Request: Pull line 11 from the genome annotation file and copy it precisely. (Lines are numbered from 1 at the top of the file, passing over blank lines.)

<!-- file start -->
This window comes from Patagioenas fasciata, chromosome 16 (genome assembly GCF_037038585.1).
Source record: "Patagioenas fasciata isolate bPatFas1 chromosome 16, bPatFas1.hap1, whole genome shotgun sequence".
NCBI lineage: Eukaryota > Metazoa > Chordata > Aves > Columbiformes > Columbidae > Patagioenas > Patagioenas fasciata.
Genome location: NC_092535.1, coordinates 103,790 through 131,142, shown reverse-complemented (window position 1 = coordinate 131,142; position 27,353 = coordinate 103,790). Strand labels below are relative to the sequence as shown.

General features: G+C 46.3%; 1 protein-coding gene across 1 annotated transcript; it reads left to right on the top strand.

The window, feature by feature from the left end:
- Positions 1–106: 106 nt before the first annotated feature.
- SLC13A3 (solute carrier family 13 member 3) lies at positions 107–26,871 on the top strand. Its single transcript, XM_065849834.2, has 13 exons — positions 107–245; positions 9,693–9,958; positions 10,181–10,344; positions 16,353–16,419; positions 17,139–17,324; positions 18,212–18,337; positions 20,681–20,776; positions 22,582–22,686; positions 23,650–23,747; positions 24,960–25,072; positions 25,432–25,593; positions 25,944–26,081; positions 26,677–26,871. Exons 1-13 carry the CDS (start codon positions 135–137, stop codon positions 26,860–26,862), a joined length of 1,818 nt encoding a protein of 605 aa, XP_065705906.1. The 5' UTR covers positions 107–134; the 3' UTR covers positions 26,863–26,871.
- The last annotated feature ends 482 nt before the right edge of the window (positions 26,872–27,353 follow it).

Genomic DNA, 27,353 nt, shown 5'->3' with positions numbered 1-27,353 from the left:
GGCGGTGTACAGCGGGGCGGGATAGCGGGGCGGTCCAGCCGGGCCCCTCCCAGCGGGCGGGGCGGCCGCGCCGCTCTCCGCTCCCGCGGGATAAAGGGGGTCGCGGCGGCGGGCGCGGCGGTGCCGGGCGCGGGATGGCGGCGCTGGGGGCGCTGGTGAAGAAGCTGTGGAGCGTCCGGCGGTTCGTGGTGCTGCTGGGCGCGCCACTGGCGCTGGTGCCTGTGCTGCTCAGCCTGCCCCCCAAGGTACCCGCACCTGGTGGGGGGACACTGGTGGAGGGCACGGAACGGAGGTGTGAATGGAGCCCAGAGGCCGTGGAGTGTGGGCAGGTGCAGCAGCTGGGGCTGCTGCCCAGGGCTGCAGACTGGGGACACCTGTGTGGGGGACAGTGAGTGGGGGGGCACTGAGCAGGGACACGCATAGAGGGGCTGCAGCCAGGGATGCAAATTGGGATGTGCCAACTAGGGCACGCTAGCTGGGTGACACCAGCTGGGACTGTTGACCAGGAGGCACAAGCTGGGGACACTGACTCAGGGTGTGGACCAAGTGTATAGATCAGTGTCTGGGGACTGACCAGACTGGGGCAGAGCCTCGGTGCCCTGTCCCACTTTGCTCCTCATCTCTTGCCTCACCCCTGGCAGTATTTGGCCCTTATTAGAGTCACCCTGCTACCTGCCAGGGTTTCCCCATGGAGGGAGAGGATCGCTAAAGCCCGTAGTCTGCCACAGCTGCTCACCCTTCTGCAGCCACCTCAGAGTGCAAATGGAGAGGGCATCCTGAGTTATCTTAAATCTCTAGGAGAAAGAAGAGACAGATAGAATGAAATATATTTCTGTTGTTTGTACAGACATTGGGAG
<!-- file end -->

GGCGGTGTACAGCGGGGCGGGATAGCGGGGCGGTCCAGCCGGGCCCCTCCCAGCGGGCGGGGCGGCCGCGCCGCTCTCCGCTCCCGCGGGATAAAGGGGGTCGCGGCGGCGGGCGCGGCGGTGCCGGGCGCGGGATGGCGGCGCTGGGGGCGCTGGTGAAGAAGCTGTGGAGCGTCCGGCGGTTCGTGGTGCTGCTGGGCGCGCCACTGGCGCTGGTGCCTGTGCTGCTCAGCCTGCCCCCCAAGGTACCCGCACCTGGTGGGGGGACACTGGTGGAGGGCACGGAACGGAGGTGTGAATGGAGCCCAGAGGCCGTGGAGTGTGGGCAGGTGCAGCAGCTGGGGCTGCTGCCCAGGGCTGCAGACTGGGGACACCTGTGTGGGGGACAGTGAGTGGGGGGGCACTGAGCAGGGACACGCATAGAGGGGCTGCAGCCAGGGATGCAAATTGGGATGTGCCAACTAGGGCACGCTAGCTGGGTGACACCAGCTGGGACTGTTGACCAGGAGGCACAAGCTGGGGACACTGACTCAGGGTGTGGACCAAGTGTATAGATCAGTGTCTGGGGACTGACCAGACTGGGGCAGAGCCTCGGTGCCCTGTCCCACTTTGCTCCTCATCTCTTGCCTCACCCCTGGCAGTATTTGGCCCTTATTAGAGTCACCCTGCTACCTGCCAGGGTTTCCCCATGGAGGGAGAGGATCGCTAAAGCCCGTAGTCTGCCACAGCTGCTCACCCTTCTGCAGCCACCTCAGAGTGCAAATGGAGAGGGCATCCTGAGTTATCTTAAATCTCTAGGAGAAAGAAGAGACAGATAGAATGAAATATATTTCTGTTGTTTGTACAGACATTGGGAG